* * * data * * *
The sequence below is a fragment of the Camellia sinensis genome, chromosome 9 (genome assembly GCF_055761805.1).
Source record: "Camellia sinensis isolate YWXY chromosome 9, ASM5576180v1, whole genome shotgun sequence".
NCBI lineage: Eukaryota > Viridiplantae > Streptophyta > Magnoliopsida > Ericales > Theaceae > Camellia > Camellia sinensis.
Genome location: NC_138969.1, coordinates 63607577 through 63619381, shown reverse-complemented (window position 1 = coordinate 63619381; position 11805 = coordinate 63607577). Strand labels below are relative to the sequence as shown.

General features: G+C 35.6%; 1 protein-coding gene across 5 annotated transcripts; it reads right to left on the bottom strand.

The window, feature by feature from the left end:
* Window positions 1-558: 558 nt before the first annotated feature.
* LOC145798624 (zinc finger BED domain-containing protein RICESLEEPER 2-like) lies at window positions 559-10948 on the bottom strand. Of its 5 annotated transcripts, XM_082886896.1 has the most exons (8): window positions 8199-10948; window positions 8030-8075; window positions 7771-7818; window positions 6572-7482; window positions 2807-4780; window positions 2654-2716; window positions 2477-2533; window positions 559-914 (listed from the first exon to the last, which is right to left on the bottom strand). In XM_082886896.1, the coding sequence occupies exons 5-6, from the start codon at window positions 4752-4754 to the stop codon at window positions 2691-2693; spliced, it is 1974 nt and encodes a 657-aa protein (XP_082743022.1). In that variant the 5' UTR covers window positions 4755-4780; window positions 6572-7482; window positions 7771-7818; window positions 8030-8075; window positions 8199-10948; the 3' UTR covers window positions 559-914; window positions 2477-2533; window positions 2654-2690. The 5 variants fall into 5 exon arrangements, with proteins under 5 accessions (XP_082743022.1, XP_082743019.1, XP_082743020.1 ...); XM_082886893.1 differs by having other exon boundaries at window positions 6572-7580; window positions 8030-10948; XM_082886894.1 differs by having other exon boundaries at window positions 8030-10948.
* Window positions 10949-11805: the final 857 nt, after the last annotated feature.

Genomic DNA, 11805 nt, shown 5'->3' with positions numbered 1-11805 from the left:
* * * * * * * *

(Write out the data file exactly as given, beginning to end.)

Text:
The sequence below is a fragment of the Camellia sinensis genome, chromosome 9 (genome assembly GCF_055761805.1).
Source record: "Camellia sinensis isolate YWXY chromosome 9, ASM5576180v1, whole genome shotgun sequence".
NCBI lineage: Eukaryota > Viridiplantae > Streptophyta > Magnoliopsida > Ericales > Theaceae > Camellia > Camellia sinensis.
Genome location: NC_138969.1, coordinates 63607577 through 63619381, shown reverse-complemented (window position 1 = coordinate 63619381; position 11805 = coordinate 63607577). Strand labels below are relative to the sequence as shown.

General features: G+C 35.6%; 1 protein-coding gene across 5 annotated transcripts; it reads right to left on the bottom strand.

The window, feature by feature from the left end:
* Window positions 1-558: 558 nt before the first annotated feature.
* LOC145798624 (zinc finger BED domain-containing protein RICESLEEPER 2-like) lies at window positions 559-10948 on the bottom strand. Of its 5 annotated transcripts, XM_082886896.1 has the most exons (8): window positions 8199-10948; window positions 8030-8075; window positions 7771-7818; window positions 6572-7482; window positions 2807-4780; window positions 2654-2716; window positions 2477-2533; window positions 559-914 (listed from the first exon to the last, which is right to left on the bottom strand). In XM_082886896.1, the coding sequence occupies exons 5-6, from the start codon at window positions 4752-4754 to the stop codon at window positions 2691-2693; spliced, it is 1974 nt and encodes a 657-aa protein (XP_082743022.1). In that variant the 5' UTR covers window positions 4755-4780; window positions 6572-7482; window positions 7771-7818; window positions 8030-8075; window positions 8199-10948; the 3' UTR covers window positions 559-914; window positions 2477-2533; window positions 2654-2690. The 5 variants fall into 5 exon arrangements, with proteins under 5 accessions (XP_082743022.1, XP_082743019.1, XP_082743020.1 ...); XM_082886893.1 differs by having other exon boundaries at window positions 6572-7580; window positions 8030-10948; XM_082886894.1 differs by having other exon boundaries at window positions 8030-10948.
* Window positions 10949-11805: the final 857 nt, after the last annotated feature.

Genomic DNA, 11805 nt, shown 5'->3' with positions numbered 1-11805 from the left: